Langbar International PLC

Sector: Financial Services.

Langbar International was a company listed on the AIM market of the London Stock Exchange as Crown Corporation Limited in 2003 and represents the largest share fraud on AIM to date. It was investigated by the Serious Fraud Office, City of London Police and the Accountancy Investigation and Disciplinary Board, and was the subject of many civil legal actions in the High Court. Crown Corporation, which changed its name to Langbar International Limited in 2005, was a ‘pump and dump’ fraud, in that the company did not possess the assets it declared at listing.


The business’s original purpose was purportedly buying underperforming companies and improving them before selling them at a profit. Some 59% of the shares in the company were purchased by Lambert Financial Investments for a total of $570 million, with $275 million presented as a certificate of deposit from Banco de Brasil and $295 million as a deferred payment. Langbar was notified that the certificate of deposit was fraudulent and the deferred funds were never paid. Other related party stockholders also failed to pay for their shares. Despite being aware of the serious financial shortcomings, Langbar misled investors as to the state of its finances, including making increasingly extravagant claims about its investment activities.
In June 2005, Stuart Pearson, managing director of Langbar Capital, travelled to Brazil to be presented with an elaborate deception aimed at convincing him that the company’s financial value was legitimate. Crown merged with Pearson’s investment firm, taking its name of Langbar International. The value of Langbar International rose with Pearson’s declarations to the market that the funds had been released from Brazil, which encouraged further investment. However, trading was suspended in October 2005 when the company’s value was questioned – just days after Mariusz Rybak, who had resigned as executive chairman, made £2.5m from one share sale – followed rapidly by the company’s collapse. Investors, most of whom purchased shares after Pearson came aboard, lost as much £100 million.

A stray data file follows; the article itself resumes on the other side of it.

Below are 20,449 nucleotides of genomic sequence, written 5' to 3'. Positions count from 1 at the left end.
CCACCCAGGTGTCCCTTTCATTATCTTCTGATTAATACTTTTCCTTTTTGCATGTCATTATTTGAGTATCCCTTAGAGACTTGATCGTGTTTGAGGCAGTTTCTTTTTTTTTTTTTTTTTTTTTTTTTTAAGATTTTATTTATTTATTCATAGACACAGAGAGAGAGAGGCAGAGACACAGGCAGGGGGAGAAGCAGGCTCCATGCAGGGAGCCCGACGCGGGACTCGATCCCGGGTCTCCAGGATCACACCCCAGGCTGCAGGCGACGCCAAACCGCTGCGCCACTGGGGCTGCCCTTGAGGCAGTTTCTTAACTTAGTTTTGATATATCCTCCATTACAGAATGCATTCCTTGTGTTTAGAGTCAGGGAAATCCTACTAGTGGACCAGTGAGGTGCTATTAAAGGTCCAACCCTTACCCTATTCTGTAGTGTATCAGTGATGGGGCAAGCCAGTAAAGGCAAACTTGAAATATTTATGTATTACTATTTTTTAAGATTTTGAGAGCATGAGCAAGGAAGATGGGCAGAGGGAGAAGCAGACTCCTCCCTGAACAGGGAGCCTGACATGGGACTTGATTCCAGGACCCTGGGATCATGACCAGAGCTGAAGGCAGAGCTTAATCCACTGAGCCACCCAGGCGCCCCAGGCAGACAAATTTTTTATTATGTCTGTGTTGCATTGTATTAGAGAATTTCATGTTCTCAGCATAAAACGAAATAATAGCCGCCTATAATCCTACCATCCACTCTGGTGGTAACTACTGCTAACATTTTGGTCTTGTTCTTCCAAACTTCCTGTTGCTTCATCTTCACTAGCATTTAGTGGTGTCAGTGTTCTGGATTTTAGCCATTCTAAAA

In the turnaround and investigation of Langbar David Buchler was appointed as independent chairman by shareholders later in the same month. He brought in a team led by Larry Jobsz to establish the scale of the fraud, suspected to be £365m. They were “unable to establish the existence of, or verify the company’s entitlement to, any of the funds at any time in the company’s history”. David asserted that the company, under previous management, had failed to make the appropriate disclosures – particularly during a period in which it was in takeover talks. Working with legal adviser Jones Day and the SFO, David’s team obtained a worldwide Mareva injunction and, after litigating and chasing money throughout Europe, tracked down former directors and executives leading to seven arrests in Switzerland and Spain, including Rybak’s.


The team found and froze more than £35m. A distribution to shareholders was made through a Scheme of Arrangement. In 2007, Nabarro Wells, a London stockbroker that had advised Langbar, was fined £250,000 for due diligence failures. Pearson, charged with 13 counts of fraud, faced trial to determine how much he knew of the fraud and when he had discovered it. He was found guilty in 2011 and jailed on three counts, for making “misleading, false or deceptive or reckless” claims about the existence of the money. The blatant fraud contributed to a rewriting of company requirements on AIM.

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